A recent survey (PDF download) by Panorama Consulting Solutions compares important dimensions of IT project success and failure with respect to ERP systems from SAP, Oracle, and Microsoft Dynamics.
According to the report, the data set consists of over 2000 respondents from 61 countries who have selected or
implemented SAP, Oracle or Microsoft Dynamics ERP solutions between February 2006 and May 2012.
Study: 68 percent of IT projects fail
CRM failure rates: 2001-2009
Who's accountable for IT failure? (part one)
Who's accountable for IT failure? (part two)
Worldwide cost of IT failure (revisited): $3 trillion
Market share. As the diagram below shows, the report indicates that SAP holds the largest market share of three vendors, with 22% share. The market share difference between SAP and everyone else is quite large.
Selection rates. Given SAP's market share, it is no surprise the company often appears on procurement short lists, as indicated in this chart:
Although SAP achieves the top spot in short lists, both Oracle and Microsoft are more frequently chosen than SAP. As the survey report states: the study suggests that after "assessing the available information, organizations are not easily convinced that SAP is the best option." It is possible that SAP's reputation for being expensive and complicated to implement scares potential buyers.
Implementation duration. According to the survey, Oracle projects show the largest gap between planned and actual implementation durations, as the graph shows:
In general, Microsoft has the smallest implementations, relative to Oracle and SAP. Overall, 61% of all implementations reported in the survey run late. This number is not surprising because it is consistent with data from other research.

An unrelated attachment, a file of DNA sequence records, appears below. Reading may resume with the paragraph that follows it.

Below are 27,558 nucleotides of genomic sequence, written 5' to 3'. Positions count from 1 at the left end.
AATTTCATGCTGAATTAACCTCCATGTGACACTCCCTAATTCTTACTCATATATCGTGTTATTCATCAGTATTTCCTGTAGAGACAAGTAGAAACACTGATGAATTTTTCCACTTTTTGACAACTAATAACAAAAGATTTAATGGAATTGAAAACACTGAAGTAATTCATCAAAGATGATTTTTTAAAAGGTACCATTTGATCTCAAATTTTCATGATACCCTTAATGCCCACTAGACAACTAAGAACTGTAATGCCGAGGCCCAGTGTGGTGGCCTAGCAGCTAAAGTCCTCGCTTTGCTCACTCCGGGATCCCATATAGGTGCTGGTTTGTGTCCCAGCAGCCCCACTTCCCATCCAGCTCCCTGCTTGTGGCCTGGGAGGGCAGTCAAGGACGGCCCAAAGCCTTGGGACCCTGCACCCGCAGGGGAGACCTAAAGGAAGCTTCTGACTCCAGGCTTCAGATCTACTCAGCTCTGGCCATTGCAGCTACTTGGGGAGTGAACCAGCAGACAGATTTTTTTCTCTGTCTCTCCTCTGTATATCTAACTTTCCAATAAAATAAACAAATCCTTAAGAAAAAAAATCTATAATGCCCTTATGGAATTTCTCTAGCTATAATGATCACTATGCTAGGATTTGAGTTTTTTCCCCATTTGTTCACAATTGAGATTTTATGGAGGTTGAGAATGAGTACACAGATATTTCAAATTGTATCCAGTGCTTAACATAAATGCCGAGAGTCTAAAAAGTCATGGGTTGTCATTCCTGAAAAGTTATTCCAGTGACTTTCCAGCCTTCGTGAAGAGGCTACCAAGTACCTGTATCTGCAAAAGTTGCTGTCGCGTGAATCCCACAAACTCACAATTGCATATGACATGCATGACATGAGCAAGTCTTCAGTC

The study also lists the reasons that projects run late. As listed in the table below, technical issues cause only a small percentage of projects to run late. More commonly, projects are late due organizational, business, and project management challenges.
The report presents the following overall summary information:
- Largest share of the market
- Highest short-listing rate
- Lowest selection rate when short-listed
- Longest payback period
- Highest selection rate when short-listed
- Longest implementation duration
- Largest delta between planned and actual implementation duration
- Lowest percent of users who realized between 81- and 100-percent of benefits
- Smallest share of the market
- Lowest short-listing rate
- Shortest implementation duration
- Highest percentage of users who realized between 81- and 100-percent of benefits
CIO STRATEGY CONCLUSIONS
The survey data suggests that Microsoft Dynamics is doing something right, despite its low market share. However, it is likely that Dynamics projects tend to be smaller than those from SAP or Oracle, which explains the shorter project and higher success rates.
Oracle comes off worst among the three vendors, based on the lowest benefits realization and longest gap between planned and actual project duration. SAP has the longest payback period, suggesting these projects may involve greater business process complexity than is typical from the other vendors.
Before making decisions based on this study, ERP buyers should be aware of an important deficiency in the survey reporting. Since the survey does not distinguish company size, the results are likely an average of projects of all sizes; the results might be significantly different if we were to look at breakdowns based on project and company size. For this reason, the survey is interesting and even helpful, but ultimately less useful than would otherwise be the case.